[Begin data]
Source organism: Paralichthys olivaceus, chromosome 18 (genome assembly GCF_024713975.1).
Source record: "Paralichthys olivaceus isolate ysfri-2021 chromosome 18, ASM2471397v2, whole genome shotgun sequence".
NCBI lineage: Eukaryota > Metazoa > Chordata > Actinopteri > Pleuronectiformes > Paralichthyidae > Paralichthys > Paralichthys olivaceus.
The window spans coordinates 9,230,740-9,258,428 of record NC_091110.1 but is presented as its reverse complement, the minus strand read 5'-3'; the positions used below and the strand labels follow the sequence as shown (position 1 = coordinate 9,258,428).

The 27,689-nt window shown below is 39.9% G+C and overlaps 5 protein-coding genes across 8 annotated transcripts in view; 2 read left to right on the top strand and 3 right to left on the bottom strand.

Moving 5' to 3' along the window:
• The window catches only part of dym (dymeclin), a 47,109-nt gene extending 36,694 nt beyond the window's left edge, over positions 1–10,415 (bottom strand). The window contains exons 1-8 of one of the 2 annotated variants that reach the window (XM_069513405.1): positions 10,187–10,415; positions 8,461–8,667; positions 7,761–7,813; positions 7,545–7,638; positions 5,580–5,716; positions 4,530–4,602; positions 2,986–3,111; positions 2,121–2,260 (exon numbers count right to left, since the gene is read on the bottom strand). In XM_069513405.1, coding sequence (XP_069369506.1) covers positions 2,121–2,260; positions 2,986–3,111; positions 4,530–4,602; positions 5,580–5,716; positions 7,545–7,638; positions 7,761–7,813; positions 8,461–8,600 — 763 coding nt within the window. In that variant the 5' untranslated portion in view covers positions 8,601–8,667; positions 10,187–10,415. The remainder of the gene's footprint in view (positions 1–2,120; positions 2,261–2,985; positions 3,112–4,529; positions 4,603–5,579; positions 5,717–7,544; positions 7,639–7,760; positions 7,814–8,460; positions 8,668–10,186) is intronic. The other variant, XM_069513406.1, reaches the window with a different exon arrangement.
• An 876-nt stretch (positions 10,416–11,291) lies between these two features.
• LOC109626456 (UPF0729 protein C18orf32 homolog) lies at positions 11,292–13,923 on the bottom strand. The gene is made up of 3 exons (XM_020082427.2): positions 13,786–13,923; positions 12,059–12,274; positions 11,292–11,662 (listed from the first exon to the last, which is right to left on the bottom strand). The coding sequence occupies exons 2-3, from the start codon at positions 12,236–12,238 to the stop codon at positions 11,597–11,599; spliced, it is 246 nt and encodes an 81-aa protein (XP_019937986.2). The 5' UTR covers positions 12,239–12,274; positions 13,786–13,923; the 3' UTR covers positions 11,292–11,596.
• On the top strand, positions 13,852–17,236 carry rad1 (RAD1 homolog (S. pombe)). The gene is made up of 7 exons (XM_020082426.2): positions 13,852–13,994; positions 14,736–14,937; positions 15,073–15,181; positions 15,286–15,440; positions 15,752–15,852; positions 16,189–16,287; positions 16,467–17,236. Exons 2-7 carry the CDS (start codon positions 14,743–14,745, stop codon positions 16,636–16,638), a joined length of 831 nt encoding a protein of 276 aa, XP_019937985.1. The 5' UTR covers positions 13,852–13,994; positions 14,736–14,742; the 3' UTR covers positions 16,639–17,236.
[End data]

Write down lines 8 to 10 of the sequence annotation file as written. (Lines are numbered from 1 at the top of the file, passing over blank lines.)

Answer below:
• An 876-nt stretch (positions 10,416–11,291) lies between these two features.
• LOC109626456 (UPF0729 protein C18orf32 homolog) lies at positions 11,292–13,923 on the bottom strand. The gene is made up of 3 exons (XM_020082427.2): positions 13,786–13,923; positions 12,059–12,274; positions 11,292–11,662 (listed from the first exon to the last, which is right to left on the bottom strand). The coding sequence occupies exons 2-3, from the start codon at positions 12,236–12,238 to the stop codon at positions 11,597–11,599; spliced, it is 246 nt and encodes an 81-aa protein (XP_019937986.2). The 5' UTR covers positions 12,239–12,274; positions 13,786–13,923; the 3' UTR covers positions 11,292–11,596.
• On the top strand, positions 13,852–17,236 carry rad1 (RAD1 homolog (S. pombe)). The gene is made up of 7 exons (XM_020082426.2): positions 13,852–13,994; positions 14,736–14,937; positions 15,073–15,181; positions 15,286–15,440; positions 15,752–15,852; positions 16,189–16,287; positions 16,467–17,236. Exons 2-7 carry the CDS (start codon positions 14,743–14,745, stop codon positions 16,636–16,638), a joined length of 831 nt encoding a protein of 276 aa, XP_019937985.1. The 5' UTR covers positions 13,852–13,994; positions 14,736–14,742; the 3' UTR covers positions 16,639–17,236.